Episode 20: The Polar Bear Expedition
Remember the time the United States invaded Russia? No? Well you're not alone. Few people know that the two superpowers of the Cold War at one point actually did participate in so-called "hot" war. In fact, even Presidents Nixon and Reagan gave speeches in which they claimed the US and Russia had never been in a direct confrontation. Nothing could be further from the truth.
My guest today is James Carl Nelson, a former staff writer for The Miami Herald who has since written extensively on the American experience in World War I. He joins me from Minnesota via Skype to discuss his latest book, "The Polar Bear Expedition: The Heroes of America's Forgotten Invasion of Russia, 1918-1919." Jim and I discuss the reasons the Allies thought it necessary to intervene in the Russian Civil War, the experience of the AEF - North Russia (or the polar bears as they became known) during their nearly year long campaign in Russia near the arctic circle, and what lessons this "strange little war" has for us living 100 years later.
Key Points in Today's Podcast
Some of the major topics I discuss with Jim in this episode are:
Russia's role in World War I and the turmoil of the Russian Revolution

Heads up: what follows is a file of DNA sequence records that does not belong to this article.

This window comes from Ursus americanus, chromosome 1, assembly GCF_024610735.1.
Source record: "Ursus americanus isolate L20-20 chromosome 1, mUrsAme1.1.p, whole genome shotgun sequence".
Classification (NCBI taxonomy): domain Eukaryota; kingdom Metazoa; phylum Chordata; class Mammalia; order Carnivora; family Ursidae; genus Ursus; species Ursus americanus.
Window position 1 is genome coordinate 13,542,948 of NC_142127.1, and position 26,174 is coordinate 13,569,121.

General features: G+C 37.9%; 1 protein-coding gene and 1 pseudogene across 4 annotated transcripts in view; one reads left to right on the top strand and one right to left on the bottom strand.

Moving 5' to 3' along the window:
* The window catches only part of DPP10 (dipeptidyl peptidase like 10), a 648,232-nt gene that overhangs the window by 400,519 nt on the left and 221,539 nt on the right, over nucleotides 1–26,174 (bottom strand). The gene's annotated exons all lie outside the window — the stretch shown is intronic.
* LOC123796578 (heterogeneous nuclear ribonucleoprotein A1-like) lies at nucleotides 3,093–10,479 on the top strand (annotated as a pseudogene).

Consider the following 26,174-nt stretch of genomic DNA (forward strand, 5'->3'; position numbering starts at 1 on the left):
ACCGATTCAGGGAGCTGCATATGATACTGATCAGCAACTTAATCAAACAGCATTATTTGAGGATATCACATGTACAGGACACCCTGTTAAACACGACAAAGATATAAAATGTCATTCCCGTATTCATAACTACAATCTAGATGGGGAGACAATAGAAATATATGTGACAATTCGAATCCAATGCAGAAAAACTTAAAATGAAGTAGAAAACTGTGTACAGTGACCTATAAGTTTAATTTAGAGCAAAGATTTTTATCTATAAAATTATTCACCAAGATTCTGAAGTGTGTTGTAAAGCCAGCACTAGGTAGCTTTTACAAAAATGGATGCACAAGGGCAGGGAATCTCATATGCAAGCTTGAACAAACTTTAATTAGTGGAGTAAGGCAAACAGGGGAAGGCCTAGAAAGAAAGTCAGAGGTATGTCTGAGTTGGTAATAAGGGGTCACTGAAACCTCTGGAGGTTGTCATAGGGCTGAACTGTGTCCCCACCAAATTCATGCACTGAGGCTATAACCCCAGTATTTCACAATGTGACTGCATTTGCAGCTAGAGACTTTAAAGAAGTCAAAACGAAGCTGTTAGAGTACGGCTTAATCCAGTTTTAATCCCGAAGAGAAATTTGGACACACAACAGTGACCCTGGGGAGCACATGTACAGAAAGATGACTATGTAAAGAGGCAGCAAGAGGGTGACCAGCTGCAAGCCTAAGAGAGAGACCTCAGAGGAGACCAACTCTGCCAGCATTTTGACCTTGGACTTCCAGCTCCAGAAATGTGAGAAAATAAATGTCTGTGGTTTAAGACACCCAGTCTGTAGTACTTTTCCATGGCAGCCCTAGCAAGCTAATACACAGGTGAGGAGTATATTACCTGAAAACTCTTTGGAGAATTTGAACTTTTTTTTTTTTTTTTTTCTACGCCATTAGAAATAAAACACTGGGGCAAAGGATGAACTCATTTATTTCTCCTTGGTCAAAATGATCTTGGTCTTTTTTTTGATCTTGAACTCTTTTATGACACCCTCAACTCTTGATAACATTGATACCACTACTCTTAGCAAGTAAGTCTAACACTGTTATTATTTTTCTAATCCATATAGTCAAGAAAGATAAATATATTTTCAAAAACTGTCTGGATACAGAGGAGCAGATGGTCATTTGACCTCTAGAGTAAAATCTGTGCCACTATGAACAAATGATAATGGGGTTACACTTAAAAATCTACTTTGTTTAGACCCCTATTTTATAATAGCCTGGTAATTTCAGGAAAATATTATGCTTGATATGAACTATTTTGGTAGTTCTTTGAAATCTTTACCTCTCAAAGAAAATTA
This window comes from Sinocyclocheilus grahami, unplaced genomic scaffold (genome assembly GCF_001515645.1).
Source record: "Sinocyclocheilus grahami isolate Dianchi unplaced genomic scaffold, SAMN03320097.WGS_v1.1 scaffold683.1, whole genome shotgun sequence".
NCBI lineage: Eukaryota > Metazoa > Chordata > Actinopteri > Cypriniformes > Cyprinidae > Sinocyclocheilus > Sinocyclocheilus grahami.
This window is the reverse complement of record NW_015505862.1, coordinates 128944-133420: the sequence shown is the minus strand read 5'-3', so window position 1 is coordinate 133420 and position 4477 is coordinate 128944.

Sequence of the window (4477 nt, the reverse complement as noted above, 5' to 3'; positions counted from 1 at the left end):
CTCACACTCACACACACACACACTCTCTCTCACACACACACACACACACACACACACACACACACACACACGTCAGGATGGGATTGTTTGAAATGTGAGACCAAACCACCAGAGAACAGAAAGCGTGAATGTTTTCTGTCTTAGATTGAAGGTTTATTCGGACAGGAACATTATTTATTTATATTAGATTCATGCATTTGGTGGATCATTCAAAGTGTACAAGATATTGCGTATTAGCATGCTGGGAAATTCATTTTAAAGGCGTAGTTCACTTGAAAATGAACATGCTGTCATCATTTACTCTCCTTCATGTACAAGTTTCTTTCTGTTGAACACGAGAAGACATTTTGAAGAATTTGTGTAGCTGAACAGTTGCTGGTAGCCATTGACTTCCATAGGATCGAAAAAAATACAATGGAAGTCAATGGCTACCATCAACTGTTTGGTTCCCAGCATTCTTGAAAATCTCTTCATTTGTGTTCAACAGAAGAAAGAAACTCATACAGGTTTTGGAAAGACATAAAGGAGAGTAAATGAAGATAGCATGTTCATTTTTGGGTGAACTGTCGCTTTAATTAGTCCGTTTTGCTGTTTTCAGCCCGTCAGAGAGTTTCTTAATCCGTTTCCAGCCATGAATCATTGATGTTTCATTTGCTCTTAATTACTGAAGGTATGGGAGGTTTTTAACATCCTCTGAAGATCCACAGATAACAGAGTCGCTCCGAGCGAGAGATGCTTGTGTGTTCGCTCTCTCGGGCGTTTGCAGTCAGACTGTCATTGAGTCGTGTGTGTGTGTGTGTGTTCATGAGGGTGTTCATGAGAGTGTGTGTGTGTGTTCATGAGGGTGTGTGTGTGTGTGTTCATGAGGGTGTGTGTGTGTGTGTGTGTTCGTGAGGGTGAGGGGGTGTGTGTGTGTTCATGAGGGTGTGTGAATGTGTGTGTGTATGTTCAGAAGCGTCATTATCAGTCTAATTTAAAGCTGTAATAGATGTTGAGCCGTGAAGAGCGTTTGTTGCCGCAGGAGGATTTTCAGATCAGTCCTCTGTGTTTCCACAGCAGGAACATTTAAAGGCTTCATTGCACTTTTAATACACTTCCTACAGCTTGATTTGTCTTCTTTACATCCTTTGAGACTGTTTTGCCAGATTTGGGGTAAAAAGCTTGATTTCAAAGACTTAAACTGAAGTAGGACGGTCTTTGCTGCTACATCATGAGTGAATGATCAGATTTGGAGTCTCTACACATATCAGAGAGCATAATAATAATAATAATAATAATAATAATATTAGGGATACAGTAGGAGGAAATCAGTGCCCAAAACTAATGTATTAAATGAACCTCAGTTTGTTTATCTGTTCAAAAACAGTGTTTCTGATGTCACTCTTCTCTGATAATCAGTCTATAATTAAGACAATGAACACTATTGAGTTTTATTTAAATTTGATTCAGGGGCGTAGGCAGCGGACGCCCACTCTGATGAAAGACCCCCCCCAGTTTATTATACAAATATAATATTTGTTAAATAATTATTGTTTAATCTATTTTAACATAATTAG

The decision for Allied intervention in the Russian Civil War
The make up of the American Expeditionary Force - North Russia
The Bolshevik resistance against the American invasion near Archangel, Russia
How troops stationed in Russia received the news of the Armistice that ended World War I
Why this war has mostly been forgotten
For the Ever Curious
If you are interested in learning more about the Polar Bears, World War I, or James Carl Nelson's work, consider checking out these resources: Books by James Carl Nelson
Photos & Video
The Polar Bear Memorial at White Chapel Cemetery, Troy, Michigan
Doughboys of the 339th Infantry Regiment prior to deployment
AEF - Northern Russia Polar Bear shoulder patch
Sites to Visit
The Bentley Library, University of Michigan
"The Bentley Historical Library holds the largest collection of manuscript and printed materials related to the Polar Bear Expedition. The materials, many of which have been digitized, are freely available for public use."
Kansas City, Missouri
"Soon after World War I ended, Kansas City leaders formed the Liberty Memorial Association (LMA) to create a lasting monument to the men and women who had served in the war. In 1919, the LMA and citizens of Kansas City raised more than $2.5 million in just 10 days. Construction on the classical Egyptian Revival-style monument was completed in 1926 and the Liberty Memorial was dedicated by President Calvin Coolidge in front of more than 150,000 people. The National WWI Museum and Memorial opened in 2006 to national acclaim. Since then, more than two million people have visited the museum."